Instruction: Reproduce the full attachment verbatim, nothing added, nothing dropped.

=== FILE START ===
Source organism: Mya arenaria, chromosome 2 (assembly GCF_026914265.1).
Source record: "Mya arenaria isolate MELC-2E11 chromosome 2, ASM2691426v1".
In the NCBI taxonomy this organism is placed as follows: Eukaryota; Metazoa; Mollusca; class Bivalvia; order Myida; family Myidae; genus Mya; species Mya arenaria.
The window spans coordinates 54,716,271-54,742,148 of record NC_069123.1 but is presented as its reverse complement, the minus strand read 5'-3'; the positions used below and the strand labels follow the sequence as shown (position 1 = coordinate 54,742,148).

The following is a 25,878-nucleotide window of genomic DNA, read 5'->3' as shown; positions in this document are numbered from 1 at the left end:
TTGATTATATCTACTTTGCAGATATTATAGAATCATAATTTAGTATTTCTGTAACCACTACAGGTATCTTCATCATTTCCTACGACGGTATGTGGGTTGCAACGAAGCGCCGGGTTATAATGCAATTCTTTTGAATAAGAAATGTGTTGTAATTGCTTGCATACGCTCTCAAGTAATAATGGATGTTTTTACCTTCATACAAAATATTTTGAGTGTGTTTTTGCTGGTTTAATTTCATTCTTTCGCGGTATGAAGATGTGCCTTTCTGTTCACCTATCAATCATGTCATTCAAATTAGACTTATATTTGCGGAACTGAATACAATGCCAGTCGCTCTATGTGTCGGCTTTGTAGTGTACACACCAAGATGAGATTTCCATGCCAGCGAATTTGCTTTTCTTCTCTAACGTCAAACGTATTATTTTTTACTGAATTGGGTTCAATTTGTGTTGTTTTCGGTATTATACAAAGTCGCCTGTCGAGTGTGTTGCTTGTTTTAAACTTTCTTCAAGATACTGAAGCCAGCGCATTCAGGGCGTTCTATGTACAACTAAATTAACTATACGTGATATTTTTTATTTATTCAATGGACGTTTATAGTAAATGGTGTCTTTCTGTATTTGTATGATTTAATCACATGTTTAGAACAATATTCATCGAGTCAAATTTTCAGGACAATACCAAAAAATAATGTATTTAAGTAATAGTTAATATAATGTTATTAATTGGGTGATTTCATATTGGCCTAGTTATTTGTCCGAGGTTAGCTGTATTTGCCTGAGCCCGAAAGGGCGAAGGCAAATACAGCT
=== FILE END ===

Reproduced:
Source organism: Mya arenaria, chromosome 2 (assembly GCF_026914265.1).
Source record: "Mya arenaria isolate MELC-2E11 chromosome 2, ASM2691426v1".
In the NCBI taxonomy this organism is placed as follows: Eukaryota; Metazoa; Mollusca; class Bivalvia; order Myida; family Myidae; genus Mya; species Mya arenaria.
The window spans coordinates 54,716,271-54,742,148 of record NC_069123.1 but is presented as its reverse complement, the minus strand read 5'-3'; the positions used below and the strand labels follow the sequence as shown (position 1 = coordinate 54,742,148).

The following is a 25,878-nucleotide window of genomic DNA, read 5'->3' as shown; positions in this document are numbered from 1 at the left end:
TTGATTATATCTACTTTGCAGATATTATAGAATCATAATTTAGTATTTCTGTAACCACTACAGGTATCTTCATCATTTCCTACGACGGTATGTGGGTTGCAACGAAGCGCCGGGTTATAATGCAATTCTTTTGAATAAGAAATGTGTTGTAATTGCTTGCATACGCTCTCAAGTAATAATGGATGTTTTTACCTTCATACAAAATATTTTGAGTGTGTTTTTGCTGGTTTAATTTCATTCTTTCGCGGTATGAAGATGTGCCTTTCTGTTCACCTATCAATCATGTCATTCAAATTAGACTTATATTTGCGGAACTGAATACAATGCCAGTCGCTCTATGTGTCGGCTTTGTAGTGTACACACCAAGATGAGATTTCCATGCCAGCGAATTTGCTTTTCTTCTCTAACGTCAAACGTATTATTTTTTACTGAATTGGGTTCAATTTGTGTTGTTTTCGGTATTATACAAAGTCGCCTGTCGAGTGTGTTGCTTGTTTTAAACTTTCTTCAAGATACTGAAGCCAGCGCATTCAGGGCGTTCTATGTACAACTAAATTAACTATACGTGATATTTTTTATTTATTCAATGGACGTTTATAGTAAATGGTGTCTTTCTGTATTTGTATGATTTAATCACATGTTTAGAACAATATTCATCGAGTCAAATTTTCAGGACAATACCAAAAAATAATGTATTTAAGTAATAGTTAATATAATGTTATTAATTGGGTGATTTCATATTGGCCTAGTTATTTGTCCGAGGTTAGCTGTATTTGCCTGAGCCCGAAAGGGCGAAGGCAAATACAGCT